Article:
Faced with complexity and confusion, human beings compare their experiences and synthesise a response. It is the tale of the tribe. Every age also has its literary genre-du-jour, a style that attempts to answer the needs of its contemporaneous readers. For the third decade of the 21st century this dominant mode has become the first-person factual essay.
The feeling of being out of joint with our times and ourselves is now a common one. Danyl McLauchlan's Tranquillity and Ruin deals with the personal consequences of strange psychic states, mood disorders, anxiety, sleeplessness, chemical antidepressants, the search for solutions – and those who attempt to provide them. It is observant, honest, sometimes mordantly humorous, and always informative.
Beginning with what could loosely be called a "breakdown" – sleeplessness, repetitive thoughts, auditory hallucinations, and depression – McLauchlan entered a period of around five years of going on pills, coming off them, then having to go back on them again. He tried meditation briefly but it didn't work, until he tried it again …
McLauchlan's "comic-noir" novels, Unspeakable Secrets of the Aro Valley (2013) and Mysterious Mysteries of the Aro Valley (2016), have been well-reviewed. He writes about science, politics, philosophy and Wellington life for The Spinoff. This disparate experience makes him a perfect fit for the confessional but engaging explorations of Tranquillity and Ruin.
The book's four essays take their reader to a range of retreats and meditative monasteries in various places in New Zealand. It is a revelation of a world unknown to most readers. McLauchlan has a sharp eye, taking in fried tofu, kitchen rosters, bunk-room decor, effective altruism, the personalities of his retreat companions, their life stories, and the consequences of looking in the phone book for Buddhism under B. He applies the same focus to the psychic changes he notes in himself as a result of the various disciplines he practises.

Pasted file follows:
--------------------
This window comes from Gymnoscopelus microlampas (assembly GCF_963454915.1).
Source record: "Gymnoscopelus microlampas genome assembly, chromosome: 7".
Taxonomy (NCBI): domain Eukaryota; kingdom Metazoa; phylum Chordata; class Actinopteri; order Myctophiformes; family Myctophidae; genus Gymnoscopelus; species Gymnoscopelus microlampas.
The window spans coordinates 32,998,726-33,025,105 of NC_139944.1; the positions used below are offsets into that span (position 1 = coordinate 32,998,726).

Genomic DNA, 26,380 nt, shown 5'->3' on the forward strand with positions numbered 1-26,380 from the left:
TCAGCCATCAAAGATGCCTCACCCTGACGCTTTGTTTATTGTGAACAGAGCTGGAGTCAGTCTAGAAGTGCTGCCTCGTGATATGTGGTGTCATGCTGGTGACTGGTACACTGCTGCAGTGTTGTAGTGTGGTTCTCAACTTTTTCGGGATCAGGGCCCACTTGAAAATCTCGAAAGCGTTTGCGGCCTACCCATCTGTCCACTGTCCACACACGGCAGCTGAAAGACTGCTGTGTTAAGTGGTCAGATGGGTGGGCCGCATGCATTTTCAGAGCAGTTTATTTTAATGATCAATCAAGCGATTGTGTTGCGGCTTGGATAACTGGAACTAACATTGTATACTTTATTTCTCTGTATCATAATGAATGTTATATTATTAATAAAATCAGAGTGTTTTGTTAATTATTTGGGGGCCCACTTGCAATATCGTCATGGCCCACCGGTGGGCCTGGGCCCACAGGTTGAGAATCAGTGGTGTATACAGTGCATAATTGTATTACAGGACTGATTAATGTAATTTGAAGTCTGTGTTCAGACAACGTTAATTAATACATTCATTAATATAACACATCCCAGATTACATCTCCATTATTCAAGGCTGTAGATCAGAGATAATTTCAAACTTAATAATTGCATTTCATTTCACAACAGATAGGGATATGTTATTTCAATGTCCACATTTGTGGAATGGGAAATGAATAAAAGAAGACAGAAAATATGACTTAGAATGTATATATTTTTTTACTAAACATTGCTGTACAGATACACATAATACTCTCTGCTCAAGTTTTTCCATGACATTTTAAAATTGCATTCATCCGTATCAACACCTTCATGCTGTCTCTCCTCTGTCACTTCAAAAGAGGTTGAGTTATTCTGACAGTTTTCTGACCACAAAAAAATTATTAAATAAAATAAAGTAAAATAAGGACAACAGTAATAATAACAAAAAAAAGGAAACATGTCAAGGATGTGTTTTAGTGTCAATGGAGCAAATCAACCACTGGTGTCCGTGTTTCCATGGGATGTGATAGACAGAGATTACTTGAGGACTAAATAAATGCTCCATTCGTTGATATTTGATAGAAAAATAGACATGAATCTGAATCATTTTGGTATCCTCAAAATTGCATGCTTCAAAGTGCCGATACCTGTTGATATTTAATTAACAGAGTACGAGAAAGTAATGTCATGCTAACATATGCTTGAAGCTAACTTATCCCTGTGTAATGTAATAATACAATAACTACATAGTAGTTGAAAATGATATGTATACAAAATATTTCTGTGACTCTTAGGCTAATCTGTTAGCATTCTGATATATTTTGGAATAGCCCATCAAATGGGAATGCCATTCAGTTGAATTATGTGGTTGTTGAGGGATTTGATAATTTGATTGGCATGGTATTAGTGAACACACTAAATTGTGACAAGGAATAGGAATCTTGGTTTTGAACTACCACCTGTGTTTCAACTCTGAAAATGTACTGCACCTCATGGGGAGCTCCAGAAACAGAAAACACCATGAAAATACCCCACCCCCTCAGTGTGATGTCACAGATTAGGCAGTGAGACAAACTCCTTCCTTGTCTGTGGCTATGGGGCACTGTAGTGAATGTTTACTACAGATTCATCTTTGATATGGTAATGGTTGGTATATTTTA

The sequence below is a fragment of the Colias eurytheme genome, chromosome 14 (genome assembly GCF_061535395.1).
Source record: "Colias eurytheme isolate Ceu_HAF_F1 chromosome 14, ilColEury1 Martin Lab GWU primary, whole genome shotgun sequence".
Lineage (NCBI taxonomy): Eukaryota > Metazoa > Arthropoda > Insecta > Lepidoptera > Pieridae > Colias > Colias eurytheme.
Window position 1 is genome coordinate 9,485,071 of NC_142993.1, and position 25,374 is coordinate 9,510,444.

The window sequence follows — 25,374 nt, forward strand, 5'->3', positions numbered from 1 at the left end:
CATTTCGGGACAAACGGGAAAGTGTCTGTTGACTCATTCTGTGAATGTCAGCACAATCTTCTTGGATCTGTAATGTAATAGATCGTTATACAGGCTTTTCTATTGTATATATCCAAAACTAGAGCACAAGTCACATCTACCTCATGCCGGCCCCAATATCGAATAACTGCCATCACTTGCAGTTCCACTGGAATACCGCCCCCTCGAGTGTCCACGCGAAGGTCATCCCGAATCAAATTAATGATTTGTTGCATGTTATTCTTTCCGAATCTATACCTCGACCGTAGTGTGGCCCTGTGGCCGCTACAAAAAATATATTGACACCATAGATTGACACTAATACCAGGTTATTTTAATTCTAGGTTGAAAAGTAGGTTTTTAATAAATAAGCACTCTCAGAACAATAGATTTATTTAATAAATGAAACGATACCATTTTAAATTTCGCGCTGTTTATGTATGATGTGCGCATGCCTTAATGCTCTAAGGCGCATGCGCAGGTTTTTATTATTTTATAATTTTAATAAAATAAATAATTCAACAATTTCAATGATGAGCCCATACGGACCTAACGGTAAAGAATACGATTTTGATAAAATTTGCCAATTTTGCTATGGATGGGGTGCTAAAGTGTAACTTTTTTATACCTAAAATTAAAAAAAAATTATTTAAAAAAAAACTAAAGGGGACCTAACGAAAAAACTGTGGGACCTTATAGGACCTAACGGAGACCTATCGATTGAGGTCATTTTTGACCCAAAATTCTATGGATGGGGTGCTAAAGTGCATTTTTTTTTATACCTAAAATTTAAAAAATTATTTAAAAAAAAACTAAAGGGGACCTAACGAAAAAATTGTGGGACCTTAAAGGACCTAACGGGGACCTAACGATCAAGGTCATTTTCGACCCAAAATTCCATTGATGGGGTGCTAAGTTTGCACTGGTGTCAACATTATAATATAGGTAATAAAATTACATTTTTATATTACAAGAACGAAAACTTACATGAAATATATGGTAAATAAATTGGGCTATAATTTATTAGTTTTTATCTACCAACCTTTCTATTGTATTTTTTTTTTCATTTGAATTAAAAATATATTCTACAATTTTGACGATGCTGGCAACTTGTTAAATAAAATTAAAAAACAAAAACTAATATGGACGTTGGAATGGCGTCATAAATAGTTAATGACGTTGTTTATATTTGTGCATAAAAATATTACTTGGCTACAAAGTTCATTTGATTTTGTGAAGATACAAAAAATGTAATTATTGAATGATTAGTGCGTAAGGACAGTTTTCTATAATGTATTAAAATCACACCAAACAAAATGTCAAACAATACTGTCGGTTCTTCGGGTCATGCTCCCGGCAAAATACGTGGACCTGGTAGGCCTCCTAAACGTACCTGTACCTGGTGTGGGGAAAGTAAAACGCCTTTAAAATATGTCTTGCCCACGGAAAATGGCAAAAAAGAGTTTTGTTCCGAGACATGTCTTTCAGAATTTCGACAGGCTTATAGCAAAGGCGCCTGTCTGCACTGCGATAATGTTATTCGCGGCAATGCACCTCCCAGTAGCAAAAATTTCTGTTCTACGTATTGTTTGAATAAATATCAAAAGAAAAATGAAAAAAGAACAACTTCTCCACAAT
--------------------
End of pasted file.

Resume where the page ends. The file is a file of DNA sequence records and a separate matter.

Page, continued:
As befits a trained science writer, McLauchlan explains complexities lucidly. While the book is a first-person narrative, there are many side glances into yoga, AI, neuroscience, and existentialism. One of the pleasures of Tranquillity and Ruin is the weight McLauchlan gives to the controversial German philosopher Martin Heidegger, whose very brief flirtation with Nazidom in the early 1930s has tended to colour the reception of his works, ignoring those of his speculations, which might have real validity.
However, other forces in society are ignored. While writers like the late Mark Fisher, for instance, deal with depression as a consequence of economic, technological, social, and political changes, these are larger and possibly causal factors that McLauchlan neglects.
Tranquillity and Ruin is a thoughtful book in the best sense. While framed experientially – one man's route out from the dark quandary in which he found himself – McLauchlan's considerations have much import for an age of anxiety.
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Tranquillity and Ruin, by Danyl McLauchlan (Victoria University Press, $30)